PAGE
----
In the midst of worries about 99 seat houses in Los Angeles threatened by the Actors Equity Association, The Road Theatre, founded by Taylor Gilbert now produces in two tidy little spaces, tending to the business and the Art of theatre. The newest of the production spaces now occupied by The Road on Magnolia features a functional lobby with snack bar, what appears to be revolving art on the walls and a steeply raked house with well equipped proscenium stage. A friend has pointed out that I tend to mention the tech in many of the shows I review. It’s true. The ‘professional’ look of impressive lights and sets create the space for the play. This is not to say that the facility is more important than the actual work, but it’s a first impression. In spite of the slightly cramped seating, there are no bad seats and Kaitlyn Pietras’s set and projections as well as Pablo Santiago’s lights create a professional atmosphere.
Lucile Lichtblau’s The English Bride, directed by Marya Mazor tells a story that should be engaging and enlightening. As our days are filled with news of angry militants who want to blow everything to pieces in order to have a world order that suits them, we meet a swarthy young guy Ali (Steven Shub) turned terrorist who has seduced a slightly dowdy young English barmaid, Eileen (comely Elizabeth Knowelden) and without her knowledge will send her to her death carrying explosives in plane full of unknowing innocents.
The soft steady breathing of a gentleman seated near me contrasted with enthusiastic responses from much of the opening night audience. A simple set with industrial “Navy” chairs on a platform and impressive projections to change the scene are right in line with engaged performances by the cast of three. We hear that an El Al flight has just been cancelled. Dov (Allan Wasserman) interrogates Ali to get the story of how his English wife to be evolved into an instrument of death and destruction carrying explosives in her luggage. His story and Eileen’s do not completely jibe. As the ninety minute one act moved on, there were moments of exposition in various accents that should have elucidated the importance of why we might care about these three people. Each actor was involved and focused.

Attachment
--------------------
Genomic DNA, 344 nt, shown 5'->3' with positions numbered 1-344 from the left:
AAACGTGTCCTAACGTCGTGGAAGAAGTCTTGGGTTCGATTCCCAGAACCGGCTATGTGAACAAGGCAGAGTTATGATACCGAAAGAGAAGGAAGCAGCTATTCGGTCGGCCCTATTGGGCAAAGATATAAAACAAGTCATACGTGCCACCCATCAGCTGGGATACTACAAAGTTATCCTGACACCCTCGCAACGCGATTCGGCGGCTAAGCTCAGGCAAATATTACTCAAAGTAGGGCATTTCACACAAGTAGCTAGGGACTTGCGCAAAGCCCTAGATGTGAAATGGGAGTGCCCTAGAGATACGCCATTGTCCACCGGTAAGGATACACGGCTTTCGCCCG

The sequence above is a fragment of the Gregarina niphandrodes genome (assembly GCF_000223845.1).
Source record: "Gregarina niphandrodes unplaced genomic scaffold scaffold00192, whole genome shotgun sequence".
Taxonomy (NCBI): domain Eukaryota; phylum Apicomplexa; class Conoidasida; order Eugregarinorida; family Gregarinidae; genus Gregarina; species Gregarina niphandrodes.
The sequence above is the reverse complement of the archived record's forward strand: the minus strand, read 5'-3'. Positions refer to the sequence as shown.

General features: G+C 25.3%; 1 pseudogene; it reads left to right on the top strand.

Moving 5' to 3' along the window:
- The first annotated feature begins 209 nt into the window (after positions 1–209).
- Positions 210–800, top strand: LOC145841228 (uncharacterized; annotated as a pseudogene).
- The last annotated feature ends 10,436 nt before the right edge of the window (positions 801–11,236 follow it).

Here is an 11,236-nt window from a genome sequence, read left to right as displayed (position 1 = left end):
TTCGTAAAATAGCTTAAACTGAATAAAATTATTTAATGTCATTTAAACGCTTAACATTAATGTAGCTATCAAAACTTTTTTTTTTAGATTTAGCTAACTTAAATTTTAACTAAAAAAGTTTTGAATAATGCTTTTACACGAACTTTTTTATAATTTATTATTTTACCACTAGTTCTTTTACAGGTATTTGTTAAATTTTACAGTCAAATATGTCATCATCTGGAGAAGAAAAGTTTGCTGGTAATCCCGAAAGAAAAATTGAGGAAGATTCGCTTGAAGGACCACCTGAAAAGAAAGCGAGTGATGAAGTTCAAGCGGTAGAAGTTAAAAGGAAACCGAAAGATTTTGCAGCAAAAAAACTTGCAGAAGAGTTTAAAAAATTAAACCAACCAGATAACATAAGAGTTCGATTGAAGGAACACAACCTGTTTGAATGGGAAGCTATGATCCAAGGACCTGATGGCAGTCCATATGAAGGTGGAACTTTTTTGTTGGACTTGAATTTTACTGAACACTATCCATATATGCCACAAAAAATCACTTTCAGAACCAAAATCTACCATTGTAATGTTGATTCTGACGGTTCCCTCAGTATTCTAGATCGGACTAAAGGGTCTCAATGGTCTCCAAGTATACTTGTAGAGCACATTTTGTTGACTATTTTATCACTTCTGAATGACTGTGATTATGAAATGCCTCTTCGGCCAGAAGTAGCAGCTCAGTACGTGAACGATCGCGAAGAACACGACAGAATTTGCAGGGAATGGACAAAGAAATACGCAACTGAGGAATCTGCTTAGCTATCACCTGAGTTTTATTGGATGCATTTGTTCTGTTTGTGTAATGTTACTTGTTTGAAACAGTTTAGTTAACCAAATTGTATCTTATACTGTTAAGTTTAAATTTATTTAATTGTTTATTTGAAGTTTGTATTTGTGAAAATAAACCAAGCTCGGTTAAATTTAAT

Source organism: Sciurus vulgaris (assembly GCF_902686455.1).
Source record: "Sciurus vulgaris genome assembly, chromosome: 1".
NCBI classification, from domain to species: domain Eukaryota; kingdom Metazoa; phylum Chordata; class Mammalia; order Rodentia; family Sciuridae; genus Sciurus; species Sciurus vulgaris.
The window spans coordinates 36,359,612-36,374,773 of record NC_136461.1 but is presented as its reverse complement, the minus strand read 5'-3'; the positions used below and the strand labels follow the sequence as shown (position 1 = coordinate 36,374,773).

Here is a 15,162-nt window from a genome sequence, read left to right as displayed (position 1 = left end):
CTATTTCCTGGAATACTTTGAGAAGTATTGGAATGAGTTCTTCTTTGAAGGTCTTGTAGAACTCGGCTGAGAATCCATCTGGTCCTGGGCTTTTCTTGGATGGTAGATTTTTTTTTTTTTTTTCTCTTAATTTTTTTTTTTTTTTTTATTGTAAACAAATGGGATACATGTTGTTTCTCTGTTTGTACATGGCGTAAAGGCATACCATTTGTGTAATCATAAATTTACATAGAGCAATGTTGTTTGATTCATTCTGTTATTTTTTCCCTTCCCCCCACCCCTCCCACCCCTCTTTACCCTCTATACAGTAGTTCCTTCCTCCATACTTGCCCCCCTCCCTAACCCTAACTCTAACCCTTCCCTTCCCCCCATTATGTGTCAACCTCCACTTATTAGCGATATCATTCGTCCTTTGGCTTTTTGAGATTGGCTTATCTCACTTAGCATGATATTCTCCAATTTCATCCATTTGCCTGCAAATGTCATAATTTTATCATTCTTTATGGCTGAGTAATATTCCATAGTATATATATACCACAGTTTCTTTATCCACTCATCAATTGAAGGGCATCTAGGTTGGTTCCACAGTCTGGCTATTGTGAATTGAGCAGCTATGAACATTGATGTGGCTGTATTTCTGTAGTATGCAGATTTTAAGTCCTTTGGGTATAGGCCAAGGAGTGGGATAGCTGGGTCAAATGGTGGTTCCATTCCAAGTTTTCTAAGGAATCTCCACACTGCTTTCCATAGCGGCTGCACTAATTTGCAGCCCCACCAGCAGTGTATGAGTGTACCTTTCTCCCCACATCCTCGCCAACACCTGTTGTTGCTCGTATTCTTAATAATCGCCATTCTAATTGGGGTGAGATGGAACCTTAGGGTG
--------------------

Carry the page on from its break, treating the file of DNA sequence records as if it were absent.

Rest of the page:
As an acting exercise, the piece moves along well. These actors have professional credentials. The nagging question is, what makes this a theatrical to spend an evening with? Director Mazor says that it’s about the “questions of truth and storytelling…” Neither held much interest for me.
THE ENGLISH BRIDE by Lucile Lichtblau
West Coast Premiere
West Coast Premiere
(in repertory with THE OTHER PLACE)
The Road on Magnolia
NoHo Senior Arts Colony
10747 Magnolia Blvd.
North Hollywood, California 91602
Through April 26, 2015
Thursdays at 8PM, Saturdays at 3PM and Sundays at 7PM
Tickets and Information:
www.roadtheatre.org or 818 743 8838